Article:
Adam does as he’s asked, getting up onto the bed beside Ronan to do it. He holds his hands out, thinking Ronan will take them, but Ronan just turns them, palm up. Adam can feel the fingerprints he leaves behind. He picks up two of the cards and puts them in Adam’s hands. He takes the last one for himself, folding a crease into one corner, he’s so careless with it. Adam doesn’t know what to do. He is holding the five of cups and the fool and Ronan has the crooked hanged man and he doesn’t know what to do.

“Now what?” he asks.

“Now you stop thinking about all the reasons you’re shit and start thinking about all the reasons you’re not.”

“That’s not magic.”

“It might be magic getting you to do it.”

“You’re such an asshole.” He doesn’t want to fight.The words fall from his mouth like stones.

Adam,” Ronan says, stressing his name like it exhausts him just to say it. “Stop fucking thinking for one second.”

Adam hasn’t dropped the cards, but he’s holding them like they’re meant for throwing. The worn velvet of them feels like the softest thing he’s touched in a thousand years but that can’t be true. He kissed Ronan. He fastened his watch around Orphan Girl’s wrist. He talked to Noah. He doesn’t stop thinking but he does lower his hands to look at the cards properly and he does press against the ragged edges Cabeswater left him. Because Ronan said his name like he couldn’t contain it.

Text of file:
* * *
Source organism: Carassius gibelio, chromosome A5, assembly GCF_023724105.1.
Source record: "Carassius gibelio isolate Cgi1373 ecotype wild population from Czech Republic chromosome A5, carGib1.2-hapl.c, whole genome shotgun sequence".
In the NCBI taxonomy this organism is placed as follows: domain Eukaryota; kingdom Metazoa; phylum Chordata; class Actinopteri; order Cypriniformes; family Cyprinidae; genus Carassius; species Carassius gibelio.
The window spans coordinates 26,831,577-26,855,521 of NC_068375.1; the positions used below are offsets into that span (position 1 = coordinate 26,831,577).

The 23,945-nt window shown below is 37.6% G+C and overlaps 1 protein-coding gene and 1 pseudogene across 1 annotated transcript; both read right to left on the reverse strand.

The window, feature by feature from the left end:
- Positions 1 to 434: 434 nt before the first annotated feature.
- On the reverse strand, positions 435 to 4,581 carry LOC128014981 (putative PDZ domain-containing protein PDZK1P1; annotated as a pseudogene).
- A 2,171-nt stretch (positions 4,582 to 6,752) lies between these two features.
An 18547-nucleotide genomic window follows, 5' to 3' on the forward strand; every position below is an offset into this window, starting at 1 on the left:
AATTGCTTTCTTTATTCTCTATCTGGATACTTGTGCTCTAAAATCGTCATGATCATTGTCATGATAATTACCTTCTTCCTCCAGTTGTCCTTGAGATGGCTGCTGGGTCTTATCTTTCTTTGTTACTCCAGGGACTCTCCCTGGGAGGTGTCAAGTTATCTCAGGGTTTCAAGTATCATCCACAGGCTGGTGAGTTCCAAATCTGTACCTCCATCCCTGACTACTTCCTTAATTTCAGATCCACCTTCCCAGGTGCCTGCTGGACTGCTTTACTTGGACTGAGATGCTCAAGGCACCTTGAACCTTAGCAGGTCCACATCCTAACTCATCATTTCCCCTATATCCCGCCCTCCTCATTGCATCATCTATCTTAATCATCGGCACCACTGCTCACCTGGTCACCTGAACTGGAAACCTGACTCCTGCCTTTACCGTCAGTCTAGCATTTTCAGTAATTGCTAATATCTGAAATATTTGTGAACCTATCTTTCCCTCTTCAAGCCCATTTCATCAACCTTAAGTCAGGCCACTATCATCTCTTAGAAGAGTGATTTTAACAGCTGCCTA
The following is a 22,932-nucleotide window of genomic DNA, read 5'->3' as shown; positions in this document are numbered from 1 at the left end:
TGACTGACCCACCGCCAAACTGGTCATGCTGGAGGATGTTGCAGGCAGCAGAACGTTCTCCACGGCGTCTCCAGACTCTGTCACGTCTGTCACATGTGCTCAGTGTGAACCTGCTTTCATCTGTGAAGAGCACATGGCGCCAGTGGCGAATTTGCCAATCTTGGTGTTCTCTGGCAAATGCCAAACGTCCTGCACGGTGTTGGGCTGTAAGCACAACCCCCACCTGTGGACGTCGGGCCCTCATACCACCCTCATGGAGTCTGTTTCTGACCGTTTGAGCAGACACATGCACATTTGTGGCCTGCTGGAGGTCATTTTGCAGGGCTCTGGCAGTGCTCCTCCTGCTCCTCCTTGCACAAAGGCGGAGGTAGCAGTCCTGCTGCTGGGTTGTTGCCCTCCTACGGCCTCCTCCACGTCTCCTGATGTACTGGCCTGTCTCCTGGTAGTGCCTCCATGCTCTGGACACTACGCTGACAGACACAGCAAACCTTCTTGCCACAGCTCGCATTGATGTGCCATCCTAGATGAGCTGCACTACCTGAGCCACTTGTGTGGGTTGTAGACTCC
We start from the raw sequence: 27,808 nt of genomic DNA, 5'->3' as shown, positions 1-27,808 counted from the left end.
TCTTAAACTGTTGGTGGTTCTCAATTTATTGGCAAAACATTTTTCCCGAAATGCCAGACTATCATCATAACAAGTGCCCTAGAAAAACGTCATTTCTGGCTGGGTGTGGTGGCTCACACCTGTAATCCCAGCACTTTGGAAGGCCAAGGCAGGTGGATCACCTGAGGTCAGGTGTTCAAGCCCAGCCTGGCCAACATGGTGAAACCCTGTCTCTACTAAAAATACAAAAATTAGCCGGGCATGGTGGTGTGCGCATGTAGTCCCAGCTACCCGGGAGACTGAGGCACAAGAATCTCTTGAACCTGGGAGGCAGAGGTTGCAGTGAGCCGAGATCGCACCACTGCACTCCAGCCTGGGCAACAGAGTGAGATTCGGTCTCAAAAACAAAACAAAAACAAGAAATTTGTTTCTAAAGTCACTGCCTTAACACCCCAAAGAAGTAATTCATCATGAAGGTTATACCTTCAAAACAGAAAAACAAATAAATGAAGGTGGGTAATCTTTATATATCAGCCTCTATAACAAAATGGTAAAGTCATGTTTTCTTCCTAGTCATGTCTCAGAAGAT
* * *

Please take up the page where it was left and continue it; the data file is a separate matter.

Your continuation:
“Noah,” says Adam, not not thinking, just seeing him again in the golden edges of the hanged man.

“What about Noah?”

“You have his card.”

Ronan looks at the card he’s holding, the boy with the halo, the tree that grows from the underworld. Adam can feel the flutter of something at the edges of his vision, like Noah is there too, covering his eyes with his hands. All at once Adam knows that they won’t see him again, that he gave up some part of himself to bring Gansey back too. But the card is Ronan’s, because Ronan knew Noah like the others didn’t, like maybe only Blue did.